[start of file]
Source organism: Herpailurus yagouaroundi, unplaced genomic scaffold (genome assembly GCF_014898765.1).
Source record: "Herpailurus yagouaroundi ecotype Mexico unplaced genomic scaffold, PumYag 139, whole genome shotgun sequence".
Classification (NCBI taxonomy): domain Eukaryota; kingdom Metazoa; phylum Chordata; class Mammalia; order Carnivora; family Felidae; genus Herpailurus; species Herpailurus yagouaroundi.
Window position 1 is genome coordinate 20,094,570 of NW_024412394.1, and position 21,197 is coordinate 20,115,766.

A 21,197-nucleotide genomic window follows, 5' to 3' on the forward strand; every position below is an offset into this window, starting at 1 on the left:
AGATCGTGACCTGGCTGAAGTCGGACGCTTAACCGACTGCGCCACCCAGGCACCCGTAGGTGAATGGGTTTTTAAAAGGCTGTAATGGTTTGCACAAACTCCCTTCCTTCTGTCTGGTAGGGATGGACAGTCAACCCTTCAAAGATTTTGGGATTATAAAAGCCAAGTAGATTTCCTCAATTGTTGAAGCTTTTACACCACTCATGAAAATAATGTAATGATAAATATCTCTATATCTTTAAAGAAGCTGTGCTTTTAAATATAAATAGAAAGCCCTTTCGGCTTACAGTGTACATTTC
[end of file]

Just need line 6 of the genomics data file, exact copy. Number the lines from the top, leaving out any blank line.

AGATCGTGACCTGGCTGAAGTCGGACGCTTAACCGACTGCGCCACCCAGGCACCCGTAGGTGAATGGGTTTTTAAAAGGCTGTAATGGTTTGCACAAACTCCCTTCCTTCTGTCTGGTAGGGATGGACAGTCAACCCTTCAAAGATTTTGGGATTATAAAAGCCAAGTAGATTTCCTCAATTGTTGAAGCTTTTACACCACTCATGAAAATAATGTAATGATAAATATCTCTATATCTTTAAAGAAGCTGTGCTTTTAAATATAAATAGAAAGCCCTTTCGGCTTACAGTGTACATTTC